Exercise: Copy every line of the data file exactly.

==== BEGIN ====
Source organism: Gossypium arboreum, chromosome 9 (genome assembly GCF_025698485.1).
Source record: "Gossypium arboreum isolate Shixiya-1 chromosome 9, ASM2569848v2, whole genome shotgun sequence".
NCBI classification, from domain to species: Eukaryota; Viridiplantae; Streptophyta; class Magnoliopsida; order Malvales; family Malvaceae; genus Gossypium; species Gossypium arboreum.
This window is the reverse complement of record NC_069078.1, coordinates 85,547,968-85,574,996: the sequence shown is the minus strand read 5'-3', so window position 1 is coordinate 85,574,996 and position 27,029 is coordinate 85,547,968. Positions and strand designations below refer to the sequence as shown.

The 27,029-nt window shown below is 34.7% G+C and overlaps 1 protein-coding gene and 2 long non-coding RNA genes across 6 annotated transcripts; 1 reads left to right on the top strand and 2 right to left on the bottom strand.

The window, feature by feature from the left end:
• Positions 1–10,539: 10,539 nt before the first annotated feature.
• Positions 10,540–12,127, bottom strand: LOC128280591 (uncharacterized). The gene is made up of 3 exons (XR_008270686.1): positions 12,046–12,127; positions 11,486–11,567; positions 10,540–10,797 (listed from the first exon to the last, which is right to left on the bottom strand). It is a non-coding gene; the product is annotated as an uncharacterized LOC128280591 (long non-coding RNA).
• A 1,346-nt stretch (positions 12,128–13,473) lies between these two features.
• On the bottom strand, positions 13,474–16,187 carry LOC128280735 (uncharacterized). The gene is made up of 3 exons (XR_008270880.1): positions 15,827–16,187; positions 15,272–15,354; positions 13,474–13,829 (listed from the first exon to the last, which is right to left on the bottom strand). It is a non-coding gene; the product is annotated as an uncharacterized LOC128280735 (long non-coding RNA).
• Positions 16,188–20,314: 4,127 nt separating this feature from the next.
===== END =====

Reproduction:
Source organism: Gossypium arboreum, chromosome 9 (genome assembly GCF_025698485.1).
Source record: "Gossypium arboreum isolate Shixiya-1 chromosome 9, ASM2569848v2, whole genome shotgun sequence".
NCBI classification, from domain to species: Eukaryota; Viridiplantae; Streptophyta; class Magnoliopsida; order Malvales; family Malvaceae; genus Gossypium; species Gossypium arboreum.
This window is the reverse complement of record NC_069078.1, coordinates 85,547,968-85,574,996: the sequence shown is the minus strand read 5'-3', so window position 1 is coordinate 85,574,996 and position 27,029 is coordinate 85,547,968. Positions and strand designations below refer to the sequence as shown.

The 27,029-nt window shown below is 34.7% G+C and overlaps 1 protein-coding gene and 2 long non-coding RNA genes across 6 annotated transcripts; 1 reads left to right on the top strand and 2 right to left on the bottom strand.

The window, feature by feature from the left end:
• Positions 1–10,539: 10,539 nt before the first annotated feature.
• Positions 10,540–12,127, bottom strand: LOC128280591 (uncharacterized). The gene is made up of 3 exons (XR_008270686.1): positions 12,046–12,127; positions 11,486–11,567; positions 10,540–10,797 (listed from the first exon to the last, which is right to left on the bottom strand). It is a non-coding gene; the product is annotated as an uncharacterized LOC128280591 (long non-coding RNA).
• A 1,346-nt stretch (positions 12,128–13,473) lies between these two features.
• On the bottom strand, positions 13,474–16,187 carry LOC128280735 (uncharacterized). The gene is made up of 3 exons (XR_008270880.1): positions 15,827–16,187; positions 15,272–15,354; positions 13,474–13,829 (listed from the first exon to the last, which is right to left on the bottom strand). It is a non-coding gene; the product is annotated as an uncharacterized LOC128280735 (long non-coding RNA).
• Positions 16,188–20,314: 4,127 nt separating this feature from the next.